As a non-profit organization, the main reason for Farhang’s success is its commitment to being non-political, non-religious, and inclusive. Remaining a purely cultural foundation has enhanced its credibility as a transparent resource, nurturing local relationships, and a positive reputation within the community. Another aspect of its success is forging many strategic partnerships. For example, every year the foundation partners with the Los Angeles County Museum of Art to host the largest celebration of Nowruz, the Iranian New Year, in the United States. Last year’s event was attended by over 20,000 visitors, making it one of the most attended events in LACMA history. Farhang’s programs and events are followed by Iranians and non-Iranians worldwide, including Iranians inside of Iran.
Given the long-strained relationship between Iran and the United States, it is all the more important that the Iranian community living in the U.S. adopt a more active role in presenting themselves and their culture to the community at large.
Farhang also sponsors the annual UCLA Celebration of Iranian Cinema, a medium that has proved to be excellent for exploring and understanding different cultures, and has helped to establish several Iranian Studies programs. Most recently, after the successful establishment of a minor degree in Iranian Studies, the foundation announced the start of its campaign to help create a new bachelor’s program in Iranian Studies at the University of Southern California. Persian language classes and courses in history and literature help students gain a better understanding of the country’s history and culture, so they can engage in more nuanced and informed discussions about Iran.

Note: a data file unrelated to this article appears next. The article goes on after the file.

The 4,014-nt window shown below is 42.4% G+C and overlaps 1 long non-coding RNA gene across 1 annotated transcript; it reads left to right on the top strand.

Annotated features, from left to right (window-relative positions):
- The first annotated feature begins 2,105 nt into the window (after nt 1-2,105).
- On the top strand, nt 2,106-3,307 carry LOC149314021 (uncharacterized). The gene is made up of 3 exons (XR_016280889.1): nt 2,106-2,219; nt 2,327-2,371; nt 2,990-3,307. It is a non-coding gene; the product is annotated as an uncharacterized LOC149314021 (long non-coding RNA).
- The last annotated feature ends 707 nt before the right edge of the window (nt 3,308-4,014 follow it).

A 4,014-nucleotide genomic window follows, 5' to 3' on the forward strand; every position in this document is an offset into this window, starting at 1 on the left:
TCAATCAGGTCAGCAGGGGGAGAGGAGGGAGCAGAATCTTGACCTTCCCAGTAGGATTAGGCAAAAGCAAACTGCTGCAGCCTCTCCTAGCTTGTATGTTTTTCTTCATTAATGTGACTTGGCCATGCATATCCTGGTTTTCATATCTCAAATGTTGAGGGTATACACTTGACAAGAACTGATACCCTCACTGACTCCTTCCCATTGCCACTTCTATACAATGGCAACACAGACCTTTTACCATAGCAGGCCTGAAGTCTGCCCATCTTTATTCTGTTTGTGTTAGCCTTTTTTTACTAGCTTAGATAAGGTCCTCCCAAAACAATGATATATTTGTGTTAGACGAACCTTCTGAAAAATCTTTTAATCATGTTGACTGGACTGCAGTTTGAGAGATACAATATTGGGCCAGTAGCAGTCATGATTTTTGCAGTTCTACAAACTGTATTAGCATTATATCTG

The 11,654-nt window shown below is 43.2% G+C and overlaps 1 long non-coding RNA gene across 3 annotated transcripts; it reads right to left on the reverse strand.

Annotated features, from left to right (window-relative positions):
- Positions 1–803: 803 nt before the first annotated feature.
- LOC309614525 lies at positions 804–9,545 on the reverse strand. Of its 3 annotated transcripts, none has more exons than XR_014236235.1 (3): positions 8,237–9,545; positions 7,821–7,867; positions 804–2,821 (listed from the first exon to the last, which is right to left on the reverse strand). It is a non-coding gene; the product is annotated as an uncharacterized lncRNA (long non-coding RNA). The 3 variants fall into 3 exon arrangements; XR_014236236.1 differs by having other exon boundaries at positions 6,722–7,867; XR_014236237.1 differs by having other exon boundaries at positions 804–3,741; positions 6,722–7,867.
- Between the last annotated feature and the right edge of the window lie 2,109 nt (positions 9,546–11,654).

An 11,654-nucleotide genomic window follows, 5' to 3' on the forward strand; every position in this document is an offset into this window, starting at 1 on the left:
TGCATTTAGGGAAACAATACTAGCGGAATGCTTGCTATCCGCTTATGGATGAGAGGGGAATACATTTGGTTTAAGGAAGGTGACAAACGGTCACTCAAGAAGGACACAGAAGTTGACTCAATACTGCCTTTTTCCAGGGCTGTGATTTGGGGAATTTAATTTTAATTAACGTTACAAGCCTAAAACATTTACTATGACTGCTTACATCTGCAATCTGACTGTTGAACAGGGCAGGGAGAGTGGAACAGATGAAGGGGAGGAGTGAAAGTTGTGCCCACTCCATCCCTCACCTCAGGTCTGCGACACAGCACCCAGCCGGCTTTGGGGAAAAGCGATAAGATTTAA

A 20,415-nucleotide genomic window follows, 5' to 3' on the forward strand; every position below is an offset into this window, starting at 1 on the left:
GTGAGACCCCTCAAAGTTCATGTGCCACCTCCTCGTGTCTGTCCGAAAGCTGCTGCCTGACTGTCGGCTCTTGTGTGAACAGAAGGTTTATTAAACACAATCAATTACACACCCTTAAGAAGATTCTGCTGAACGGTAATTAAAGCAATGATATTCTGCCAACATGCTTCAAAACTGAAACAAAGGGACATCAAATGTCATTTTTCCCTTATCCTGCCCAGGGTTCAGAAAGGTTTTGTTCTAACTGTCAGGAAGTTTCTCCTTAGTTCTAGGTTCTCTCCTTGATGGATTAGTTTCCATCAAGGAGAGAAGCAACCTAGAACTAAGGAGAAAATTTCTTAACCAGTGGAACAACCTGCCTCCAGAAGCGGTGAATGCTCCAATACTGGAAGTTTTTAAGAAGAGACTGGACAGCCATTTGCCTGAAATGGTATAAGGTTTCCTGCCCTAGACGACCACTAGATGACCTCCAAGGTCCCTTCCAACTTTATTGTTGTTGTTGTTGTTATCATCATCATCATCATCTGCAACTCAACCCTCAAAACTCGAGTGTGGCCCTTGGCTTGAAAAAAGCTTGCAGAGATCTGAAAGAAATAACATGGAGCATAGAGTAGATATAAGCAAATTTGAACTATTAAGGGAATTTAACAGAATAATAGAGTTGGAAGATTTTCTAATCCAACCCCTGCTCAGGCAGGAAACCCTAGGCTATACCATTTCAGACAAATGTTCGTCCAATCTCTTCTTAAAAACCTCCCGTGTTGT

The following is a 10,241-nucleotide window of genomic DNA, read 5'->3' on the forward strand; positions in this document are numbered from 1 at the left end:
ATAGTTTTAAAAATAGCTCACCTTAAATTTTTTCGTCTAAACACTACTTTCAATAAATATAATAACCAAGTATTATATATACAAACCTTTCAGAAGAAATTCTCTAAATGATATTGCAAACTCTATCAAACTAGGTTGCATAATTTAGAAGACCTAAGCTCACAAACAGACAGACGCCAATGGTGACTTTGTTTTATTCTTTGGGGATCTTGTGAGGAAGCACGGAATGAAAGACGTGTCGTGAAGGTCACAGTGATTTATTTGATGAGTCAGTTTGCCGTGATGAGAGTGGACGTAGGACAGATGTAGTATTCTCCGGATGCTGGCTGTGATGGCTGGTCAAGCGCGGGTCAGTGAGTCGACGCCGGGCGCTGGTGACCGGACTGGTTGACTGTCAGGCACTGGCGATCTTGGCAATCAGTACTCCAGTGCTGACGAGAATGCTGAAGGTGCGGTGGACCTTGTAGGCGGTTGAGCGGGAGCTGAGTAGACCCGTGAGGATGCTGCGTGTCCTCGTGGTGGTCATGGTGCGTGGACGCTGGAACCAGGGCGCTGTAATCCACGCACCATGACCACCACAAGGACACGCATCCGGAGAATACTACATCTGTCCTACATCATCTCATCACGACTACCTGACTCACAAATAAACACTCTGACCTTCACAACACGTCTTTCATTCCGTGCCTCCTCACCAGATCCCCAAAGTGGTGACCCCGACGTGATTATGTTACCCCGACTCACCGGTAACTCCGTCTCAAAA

Farhang also provides a platform for artists, both Iranian American and non-Iranian, to showcase projects inspired by Iranian culture. A great example of this is the foundation’s partnership with the Craft & Folk Art Museum (CAFAM) of Los Angeles, entitled "Focus Iran: Contemporary Photography & Video Competition."
One may wonder how the Farhang Foundation fits into the practice of cultural diplomacy, which Milton C. Cummings, Jr. has described as “the exchange of ideas, information, art and other aspects of culture among nations and their peoples to foster mutual understanding.” Cultural diplomacy is often employed for promotion and advocacy, especially to move foreign public opinion in favor of a country’s government and policies. Cultural relations, however, has the broader mission of building trust between peoples and fostering understanding through cultural means. While Farhang promotes Iranian culture, it does not advocate or reject any of the policies of the Iranian government. It therefore fits more within the realm of cultural relations. According to Philip Seib, Vice Dean and Professor at the Annenberg School for Communication and Journalism at the University of Southern California, “cultural diplomacy has great value as a trust-builder and provides groundwork on which broader issues can be discussed.” Given Farhang’s ability to influence non-Iranians’ opinions toward a softer view of Iran and the Iranian people, it could even help facilitate cultural diplomacy through its cultural relations activities. The Iranian diaspora should look to Farhang as a great example to follow, not only for preserving their culture for the next generation of Iranians, but for engaging with the American community at large.